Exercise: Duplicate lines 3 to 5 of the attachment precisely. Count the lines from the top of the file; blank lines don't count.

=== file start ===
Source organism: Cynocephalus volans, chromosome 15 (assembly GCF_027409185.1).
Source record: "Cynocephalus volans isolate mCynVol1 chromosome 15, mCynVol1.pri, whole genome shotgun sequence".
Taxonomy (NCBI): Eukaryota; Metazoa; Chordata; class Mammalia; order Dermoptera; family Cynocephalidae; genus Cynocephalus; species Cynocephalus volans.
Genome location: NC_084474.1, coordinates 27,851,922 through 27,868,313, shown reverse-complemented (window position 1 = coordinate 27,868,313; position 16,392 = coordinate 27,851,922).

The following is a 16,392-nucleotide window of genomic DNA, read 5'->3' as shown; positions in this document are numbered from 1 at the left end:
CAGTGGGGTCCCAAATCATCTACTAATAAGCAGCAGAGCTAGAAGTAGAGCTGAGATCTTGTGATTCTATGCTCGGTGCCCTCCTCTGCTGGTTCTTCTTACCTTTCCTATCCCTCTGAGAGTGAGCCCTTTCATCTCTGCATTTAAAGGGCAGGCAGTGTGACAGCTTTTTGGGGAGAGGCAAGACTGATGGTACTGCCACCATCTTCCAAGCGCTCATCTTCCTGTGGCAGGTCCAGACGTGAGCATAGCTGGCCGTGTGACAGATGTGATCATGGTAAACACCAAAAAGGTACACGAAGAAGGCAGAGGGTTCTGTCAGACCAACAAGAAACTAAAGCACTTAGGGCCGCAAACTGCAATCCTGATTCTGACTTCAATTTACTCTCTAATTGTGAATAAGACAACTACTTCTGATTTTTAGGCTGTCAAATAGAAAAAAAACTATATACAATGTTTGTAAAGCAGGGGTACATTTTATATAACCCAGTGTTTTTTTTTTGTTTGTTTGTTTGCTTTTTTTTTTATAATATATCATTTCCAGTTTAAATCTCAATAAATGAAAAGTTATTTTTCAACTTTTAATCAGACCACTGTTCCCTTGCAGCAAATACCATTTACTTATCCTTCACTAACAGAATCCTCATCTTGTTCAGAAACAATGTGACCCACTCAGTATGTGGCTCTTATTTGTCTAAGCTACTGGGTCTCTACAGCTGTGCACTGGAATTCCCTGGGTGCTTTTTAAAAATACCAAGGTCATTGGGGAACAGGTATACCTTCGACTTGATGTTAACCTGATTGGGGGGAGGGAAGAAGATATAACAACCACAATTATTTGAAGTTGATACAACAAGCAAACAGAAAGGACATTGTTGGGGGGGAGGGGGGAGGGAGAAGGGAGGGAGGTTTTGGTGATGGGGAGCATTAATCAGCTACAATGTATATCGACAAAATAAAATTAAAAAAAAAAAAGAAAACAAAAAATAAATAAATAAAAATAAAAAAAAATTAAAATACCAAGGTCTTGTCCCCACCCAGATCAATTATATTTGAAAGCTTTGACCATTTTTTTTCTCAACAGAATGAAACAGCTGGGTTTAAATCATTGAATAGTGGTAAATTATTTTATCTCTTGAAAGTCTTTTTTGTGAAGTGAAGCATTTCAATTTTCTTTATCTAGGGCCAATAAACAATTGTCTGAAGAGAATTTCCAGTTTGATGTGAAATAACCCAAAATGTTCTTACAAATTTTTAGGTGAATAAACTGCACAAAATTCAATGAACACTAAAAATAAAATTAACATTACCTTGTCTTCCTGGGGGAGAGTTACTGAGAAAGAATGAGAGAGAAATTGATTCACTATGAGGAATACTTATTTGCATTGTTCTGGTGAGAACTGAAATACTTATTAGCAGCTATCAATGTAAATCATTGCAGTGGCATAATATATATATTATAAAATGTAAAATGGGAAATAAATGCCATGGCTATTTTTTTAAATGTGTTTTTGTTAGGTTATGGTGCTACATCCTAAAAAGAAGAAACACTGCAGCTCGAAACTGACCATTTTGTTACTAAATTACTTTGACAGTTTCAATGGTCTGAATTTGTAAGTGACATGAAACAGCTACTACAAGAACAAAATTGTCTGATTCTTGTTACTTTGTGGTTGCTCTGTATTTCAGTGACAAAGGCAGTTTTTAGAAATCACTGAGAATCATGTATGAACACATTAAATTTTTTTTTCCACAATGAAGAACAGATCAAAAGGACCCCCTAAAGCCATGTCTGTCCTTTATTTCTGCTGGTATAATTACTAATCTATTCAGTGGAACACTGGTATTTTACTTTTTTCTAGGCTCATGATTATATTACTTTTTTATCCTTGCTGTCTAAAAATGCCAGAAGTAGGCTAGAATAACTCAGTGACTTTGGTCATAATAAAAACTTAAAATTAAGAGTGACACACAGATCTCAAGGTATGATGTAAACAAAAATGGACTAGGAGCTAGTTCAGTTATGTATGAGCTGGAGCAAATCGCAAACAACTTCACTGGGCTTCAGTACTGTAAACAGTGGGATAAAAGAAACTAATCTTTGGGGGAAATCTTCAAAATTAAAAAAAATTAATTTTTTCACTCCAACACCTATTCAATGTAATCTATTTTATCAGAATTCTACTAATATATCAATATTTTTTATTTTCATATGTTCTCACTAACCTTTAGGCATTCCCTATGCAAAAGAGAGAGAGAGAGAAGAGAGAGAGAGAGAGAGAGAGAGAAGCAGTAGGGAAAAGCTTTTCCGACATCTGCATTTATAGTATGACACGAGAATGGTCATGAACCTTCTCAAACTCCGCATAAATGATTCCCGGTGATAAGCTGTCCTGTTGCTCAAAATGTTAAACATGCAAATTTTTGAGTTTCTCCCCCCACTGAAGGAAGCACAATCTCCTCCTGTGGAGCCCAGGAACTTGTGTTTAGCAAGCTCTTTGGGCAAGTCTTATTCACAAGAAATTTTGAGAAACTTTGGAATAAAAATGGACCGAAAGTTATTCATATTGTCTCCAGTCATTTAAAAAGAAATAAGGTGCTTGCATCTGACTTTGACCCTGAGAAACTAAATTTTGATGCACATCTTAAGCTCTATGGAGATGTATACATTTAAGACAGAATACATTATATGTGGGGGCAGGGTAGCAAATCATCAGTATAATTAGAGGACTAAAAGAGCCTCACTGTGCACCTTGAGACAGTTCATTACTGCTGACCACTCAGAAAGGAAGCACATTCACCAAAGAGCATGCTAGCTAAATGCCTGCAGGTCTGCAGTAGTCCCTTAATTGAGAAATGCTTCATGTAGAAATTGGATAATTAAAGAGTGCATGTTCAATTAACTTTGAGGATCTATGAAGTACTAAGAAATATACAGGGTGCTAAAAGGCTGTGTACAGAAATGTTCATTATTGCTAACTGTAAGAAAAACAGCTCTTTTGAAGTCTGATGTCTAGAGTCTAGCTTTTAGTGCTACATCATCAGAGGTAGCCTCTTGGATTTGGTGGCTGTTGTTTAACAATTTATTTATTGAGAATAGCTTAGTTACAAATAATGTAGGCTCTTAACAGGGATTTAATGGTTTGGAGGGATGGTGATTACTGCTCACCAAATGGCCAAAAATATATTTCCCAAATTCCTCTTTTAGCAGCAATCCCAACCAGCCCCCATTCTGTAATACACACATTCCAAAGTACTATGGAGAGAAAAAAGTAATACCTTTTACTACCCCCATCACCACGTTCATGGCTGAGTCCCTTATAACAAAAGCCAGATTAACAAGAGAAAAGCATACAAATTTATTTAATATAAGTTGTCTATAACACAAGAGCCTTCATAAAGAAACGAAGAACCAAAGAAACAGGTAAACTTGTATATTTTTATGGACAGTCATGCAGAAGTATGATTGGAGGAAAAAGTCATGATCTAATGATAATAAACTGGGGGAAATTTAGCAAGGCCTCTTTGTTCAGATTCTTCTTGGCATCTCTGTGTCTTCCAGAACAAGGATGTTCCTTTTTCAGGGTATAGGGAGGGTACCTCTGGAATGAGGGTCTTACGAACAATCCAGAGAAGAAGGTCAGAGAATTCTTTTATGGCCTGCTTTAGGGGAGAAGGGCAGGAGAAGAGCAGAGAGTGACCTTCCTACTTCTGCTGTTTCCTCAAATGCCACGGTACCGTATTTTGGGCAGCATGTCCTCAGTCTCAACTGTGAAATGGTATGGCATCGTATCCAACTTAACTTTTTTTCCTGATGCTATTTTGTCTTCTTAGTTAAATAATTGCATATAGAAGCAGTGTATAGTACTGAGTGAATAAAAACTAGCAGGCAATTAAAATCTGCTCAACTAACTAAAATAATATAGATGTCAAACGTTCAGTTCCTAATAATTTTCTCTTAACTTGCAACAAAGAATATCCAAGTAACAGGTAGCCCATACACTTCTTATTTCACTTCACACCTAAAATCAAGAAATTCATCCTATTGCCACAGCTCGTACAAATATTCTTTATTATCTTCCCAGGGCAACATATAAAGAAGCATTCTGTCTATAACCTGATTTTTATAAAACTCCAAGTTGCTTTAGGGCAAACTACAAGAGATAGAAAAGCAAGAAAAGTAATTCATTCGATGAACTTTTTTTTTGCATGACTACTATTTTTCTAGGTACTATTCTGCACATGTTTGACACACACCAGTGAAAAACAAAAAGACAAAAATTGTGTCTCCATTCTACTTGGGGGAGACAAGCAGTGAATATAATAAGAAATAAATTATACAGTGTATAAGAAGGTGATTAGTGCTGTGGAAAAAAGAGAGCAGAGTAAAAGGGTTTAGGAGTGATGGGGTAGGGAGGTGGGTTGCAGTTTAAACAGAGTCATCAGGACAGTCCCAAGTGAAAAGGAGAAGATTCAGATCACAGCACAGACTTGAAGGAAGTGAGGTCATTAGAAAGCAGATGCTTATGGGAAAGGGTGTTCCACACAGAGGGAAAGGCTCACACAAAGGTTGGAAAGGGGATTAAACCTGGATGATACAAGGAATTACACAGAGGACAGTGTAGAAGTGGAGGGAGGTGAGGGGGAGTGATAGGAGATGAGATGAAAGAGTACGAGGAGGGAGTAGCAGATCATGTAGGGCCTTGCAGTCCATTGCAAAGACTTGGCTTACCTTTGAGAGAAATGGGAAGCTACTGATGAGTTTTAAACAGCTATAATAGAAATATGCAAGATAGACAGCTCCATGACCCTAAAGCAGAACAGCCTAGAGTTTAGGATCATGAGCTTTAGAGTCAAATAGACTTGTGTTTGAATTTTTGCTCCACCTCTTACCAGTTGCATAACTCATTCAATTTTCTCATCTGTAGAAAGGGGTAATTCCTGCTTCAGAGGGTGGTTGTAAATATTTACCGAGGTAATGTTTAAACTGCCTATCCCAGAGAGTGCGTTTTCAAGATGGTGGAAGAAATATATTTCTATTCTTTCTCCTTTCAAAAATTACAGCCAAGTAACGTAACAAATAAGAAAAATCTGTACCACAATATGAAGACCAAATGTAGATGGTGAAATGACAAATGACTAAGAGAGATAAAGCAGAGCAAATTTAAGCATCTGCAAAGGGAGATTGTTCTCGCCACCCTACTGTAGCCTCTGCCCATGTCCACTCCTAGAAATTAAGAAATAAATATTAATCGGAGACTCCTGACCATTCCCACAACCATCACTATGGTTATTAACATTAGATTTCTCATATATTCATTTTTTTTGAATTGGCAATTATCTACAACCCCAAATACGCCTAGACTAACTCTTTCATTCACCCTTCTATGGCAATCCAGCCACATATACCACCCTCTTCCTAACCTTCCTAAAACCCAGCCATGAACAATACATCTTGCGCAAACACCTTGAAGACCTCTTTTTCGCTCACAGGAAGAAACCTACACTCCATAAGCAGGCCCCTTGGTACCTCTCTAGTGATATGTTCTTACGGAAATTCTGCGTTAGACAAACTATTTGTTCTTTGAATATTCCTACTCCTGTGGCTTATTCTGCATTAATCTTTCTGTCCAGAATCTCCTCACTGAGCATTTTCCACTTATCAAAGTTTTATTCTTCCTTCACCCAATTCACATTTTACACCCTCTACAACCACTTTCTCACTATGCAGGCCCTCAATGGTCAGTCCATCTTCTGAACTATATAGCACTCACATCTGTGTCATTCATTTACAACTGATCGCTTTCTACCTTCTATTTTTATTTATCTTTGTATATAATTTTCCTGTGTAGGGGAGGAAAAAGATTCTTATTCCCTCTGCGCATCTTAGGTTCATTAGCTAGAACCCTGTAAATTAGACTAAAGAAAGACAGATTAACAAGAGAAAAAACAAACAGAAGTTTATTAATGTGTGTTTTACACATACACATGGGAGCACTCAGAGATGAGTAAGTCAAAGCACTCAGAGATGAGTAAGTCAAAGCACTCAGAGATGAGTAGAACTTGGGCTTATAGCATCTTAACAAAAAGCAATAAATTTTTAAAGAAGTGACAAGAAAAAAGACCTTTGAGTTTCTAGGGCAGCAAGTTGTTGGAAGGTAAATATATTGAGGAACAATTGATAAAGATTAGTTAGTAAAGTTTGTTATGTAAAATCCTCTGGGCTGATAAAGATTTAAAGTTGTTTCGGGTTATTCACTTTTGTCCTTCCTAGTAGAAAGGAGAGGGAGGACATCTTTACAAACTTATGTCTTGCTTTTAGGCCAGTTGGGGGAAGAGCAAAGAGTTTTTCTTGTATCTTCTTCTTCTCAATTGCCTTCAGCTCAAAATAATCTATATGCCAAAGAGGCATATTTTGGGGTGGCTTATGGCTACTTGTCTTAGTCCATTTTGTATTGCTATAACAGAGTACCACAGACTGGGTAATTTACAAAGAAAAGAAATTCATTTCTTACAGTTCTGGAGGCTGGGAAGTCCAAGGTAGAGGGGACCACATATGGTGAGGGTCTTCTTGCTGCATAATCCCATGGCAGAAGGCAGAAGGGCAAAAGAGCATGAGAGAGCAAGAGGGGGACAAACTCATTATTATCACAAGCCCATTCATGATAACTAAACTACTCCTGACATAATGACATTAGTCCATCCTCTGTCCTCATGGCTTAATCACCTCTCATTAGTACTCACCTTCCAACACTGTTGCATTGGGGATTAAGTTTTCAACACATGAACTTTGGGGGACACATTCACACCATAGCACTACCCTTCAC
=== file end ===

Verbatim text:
Taxonomy (NCBI): Eukaryota; Metazoa; Chordata; class Mammalia; order Dermoptera; family Cynocephalidae; genus Cynocephalus; species Cynocephalus volans.
Genome location: NC_084474.1, coordinates 27,851,922 through 27,868,313, shown reverse-complemented (window position 1 = coordinate 27,868,313; position 16,392 = coordinate 27,851,922).

The following is a 16,392-nucleotide window of genomic DNA, read 5'->3' as shown; positions in this document are numbered from 1 at the left end: